So now you might be asking yourself, well how do I get this information? We get it several ways. One way is to purchase a survey from one of several companies that do life science reports. These surveys cost $3000-$5000 though. And you can’t ask for a refund if the report doesn’t meet your needs. So often what we do is survey our own customers instead. Have you ever received a survey from Survey Monkey asking for feedback on a technique or competitor products? That company is trying to figure out how to make a product people want and to gauge how many people would actually buy it.

A lot of the decision making around the market size, and how much of the pie can we get, is all a big guessing game. We make assumptions based on what we know about our competitors and what the pain points are for the current methods and if we can overcome them, how many would buy.

But, this point, “how many will buy” this is critical to the discussion of product development. Because we need to have some idea about this before we know how much time and resources we should devote to making it happen.

The main focus ALWAYS is the ROI: Return on Investment.  Will we return our investment and how many years will it take?

Feasibility is the best time to kill a project because the least amount of time has been invested. If the senior executives do not believe the pie is big enough, or that the company cannot get a big enough slice fast enough, or that the ROI will take too long? Project cancelled. It is up to marketing and R&D to team up, uncover this information and then convince the executives that it is worth moving forward.

That’s why I believe a team approach with marketing and R&D is best. R&D and marketing together have to sell it, not only to you, the scientist, but to vice presidents and CEO’s.

A good R&D/marketing team combination is unstoppable.

That’s feasibility. Basically prove your concept is doable, prove there are people who would buy it, and then off you go to the real work of turning that idea into reality.

 

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Genomic Repairman
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I'm assuming that a lot of great ideas for product come to die in the feasibility stage?


Suzy
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Yes. For example, perhaps you figured out the ultimate way to transfect mammalian cells and get high level expression of any gene product, but it requires the addition of a novel protein that you would need to express in high quantity in bacteria, but the bacteria just shove it in inclusion bodies and there is no way to get soluble protein. How much time and money would you invest in a technique for a market that is already saturated?

Or you figure out how to clone DNA in five minutes with 100% success into any plasmid, but it requires platinum in the buffer and at $1000 a ligation, you just can't seem to convince people it is worth it.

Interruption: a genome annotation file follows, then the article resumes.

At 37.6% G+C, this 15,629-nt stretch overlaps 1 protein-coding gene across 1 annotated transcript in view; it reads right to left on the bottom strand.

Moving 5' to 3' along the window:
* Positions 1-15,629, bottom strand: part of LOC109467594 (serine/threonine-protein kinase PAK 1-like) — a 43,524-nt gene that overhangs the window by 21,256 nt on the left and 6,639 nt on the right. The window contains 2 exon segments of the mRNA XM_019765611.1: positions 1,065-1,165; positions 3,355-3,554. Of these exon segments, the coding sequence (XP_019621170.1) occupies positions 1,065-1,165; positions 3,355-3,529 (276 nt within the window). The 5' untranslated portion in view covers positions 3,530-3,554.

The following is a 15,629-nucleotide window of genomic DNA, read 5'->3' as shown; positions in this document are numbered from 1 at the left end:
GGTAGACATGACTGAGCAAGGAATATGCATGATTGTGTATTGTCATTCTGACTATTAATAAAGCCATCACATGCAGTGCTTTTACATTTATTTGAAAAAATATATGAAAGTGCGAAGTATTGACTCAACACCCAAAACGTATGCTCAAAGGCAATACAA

I had a product idea killed because I couldn't convince the executives that it would make enough money because it wasn't a something I wanted to sell direct. It was an idea to draw traffic to the website and create goodwill. Even though I am sure that it would bring more sales and the ROI would be there, there was no way for me to prove it with numbers.

I also cancelled a project because, while we thought it would be good for our portfolio, when we surveyed our customers, no one seemed interested. Everyone agreed that the technique was useful and valuable, but no one was actually doing it.

So it is an important stage to help determine which are the best ideas to fund. It's great to have way more ideas that you can actually do so that only the best move forward.

By the way- it doesn't always mean that we never do it. Usually, for me, things linger in my mind and I wait for the chance to re-introduce it again. Maybe something new is discovered that makes the undoable idea now doable and affordable.

Also- one last point. Really big companies, like Life Tech and GE, they can afford to have their scientists work on something very high risk and very expensive for a long time and not have a product come out. They can afford to have an investment in the millions of dollars and are hoping for a product to come out that is going to be in the 10's to 100's of millions of dollars on the return. In a small company, it is not possible. So while an idea may not be doable for one company, it may be find for another to pursue.

 


Alchemystress
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Very informative. I always had an interest in biotech and development but no idea how it happens. It makes sense and is logical, cost effenciency is important. There are so many things to consider. Its more thn the science. Interesting food for thought.


Suzy
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Yes, the company would go bankrupt if every idea was allowed to proceed without any idea about the costs to produce and the market.

R&D is very expensive. If it takes you 9 months to develop something that fits all the specifications you set, we're talking well over $200,000 investment in time and overhead. Add in supplies and you're probably at $250-300K depending on what it is. If you sell your product for $200 (let's say is an enzyme kit with 50 reactions in it), and $200 is a 75% margin (let's say it cost you $50 to make it), so you make $150 on every product sold.

You need to sell 2000 kits before you break even. This is just to recoup what was spent.

Can you sell 2000 kits in a year? That's 166 kits a month. That's a lot of product considering most new products take time to ramp up. So it may be more than a year before the new product actually makes money for the company. The first 1-2 years may be simply be paying back what was spent.

 


Alchemystress
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Holy Hell that’s a lot of variables to consider. Makes sense but wow I never even thought about that and how to regain cost, how long does it take. Is it worth? I suppose sometimes I have taken kits for granted and this is an eye-opener. The big biotech jobs are earned for sure.